More work needed to evaluate elemental S
KEEP to readily available forms of sulphur when treating crops this spring and treat elemental sulphur products with caution until more is known about them.
"We do not really know the conditions in which elemental sulphur products are effective," says Paul Withers of ADAS Bridgets. "In our work they have always been second best to soluble sulphates."
Elemental sulphur degrades to the sulphate form – which plants take up – slowly and in line with soil temperature and moisture, he says. That means it may not be very available to plants in a dry spring. Autumn application could cause leaching, especially if the winter is warm and wet, he adds.
Using ammonium sulphate, available in sulphur-containing nitrogen fertiliser is a better bet, he reckons. "Apply 10-20kg/ha of S in the first top dressing, but do not go too early or you may lose it through leaching. Mid-March is ideal, just before stem extension."
Light sandy soils in areas of low atmospheric deposition are most likely to suffer deficiency. Field experiments show losses of 21% in grain yield are possible.
Soil analysis will indicate likely shortage; readings of less than 10mg/kg of soil suggest risk, above 20mg/kg is safe. Plant analysis will help confirm status, although it is not totally reliable, because uptake may vary later in the season, he says.
Treating half a field with S fertiliser to assess response is possible. But that should be done each year, as S shortages may not always occur due to variation in winter rainfall and rate of mineralisation.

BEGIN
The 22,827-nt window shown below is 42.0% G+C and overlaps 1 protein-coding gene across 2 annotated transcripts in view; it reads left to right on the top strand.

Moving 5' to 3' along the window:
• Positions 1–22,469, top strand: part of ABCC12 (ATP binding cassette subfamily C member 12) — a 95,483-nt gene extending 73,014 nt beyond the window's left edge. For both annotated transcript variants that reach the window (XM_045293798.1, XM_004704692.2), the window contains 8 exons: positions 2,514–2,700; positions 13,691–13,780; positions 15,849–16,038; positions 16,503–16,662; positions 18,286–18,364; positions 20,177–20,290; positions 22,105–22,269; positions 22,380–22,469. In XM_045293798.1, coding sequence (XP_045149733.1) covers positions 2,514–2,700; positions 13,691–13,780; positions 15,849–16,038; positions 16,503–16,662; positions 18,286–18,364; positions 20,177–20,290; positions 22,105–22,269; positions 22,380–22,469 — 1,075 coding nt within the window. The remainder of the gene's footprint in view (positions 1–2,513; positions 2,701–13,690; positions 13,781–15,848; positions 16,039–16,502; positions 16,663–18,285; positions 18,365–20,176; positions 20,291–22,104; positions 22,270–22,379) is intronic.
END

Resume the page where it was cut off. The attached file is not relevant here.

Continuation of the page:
lBread-making wheat is especially vulnerable to sulphur deficiency, because S is needed to provide the high quality protein associated with good loaf volume. Testing the strength of the resulting gel protein is a good indication of protein quality, says Sue Salmon of the Campden and Chorleywood Food Research Association. Such an approach could be developed as an intake test for millers. *
Degradable prills most economical?
Stoller claims its S90 degradable elemental sulphur prills are the most economical available, costing as little as £7.50/ha (£3/acre). The dust-free particles contain 90% elemental sulphur and Bentonite clays, which swell with soil moisture. That allows the prill to quickly disintegrate into fine particles that are gradually converted to sulphate sulphur, the form plants need for nutritional purposes.
Although ammonium sulphate provides such sulphate more readily, recent trials at Rothamsted show degradable elemental sulphur with Bentonite clays provide a slow release of SO4, which can be taken up by plants before leaching occurs, says Stoller.
S90 does not contain expensive "carrier" nutrients and can be applied by itself or blended with other nutrients in a planned nutritional programme, adds Stoller.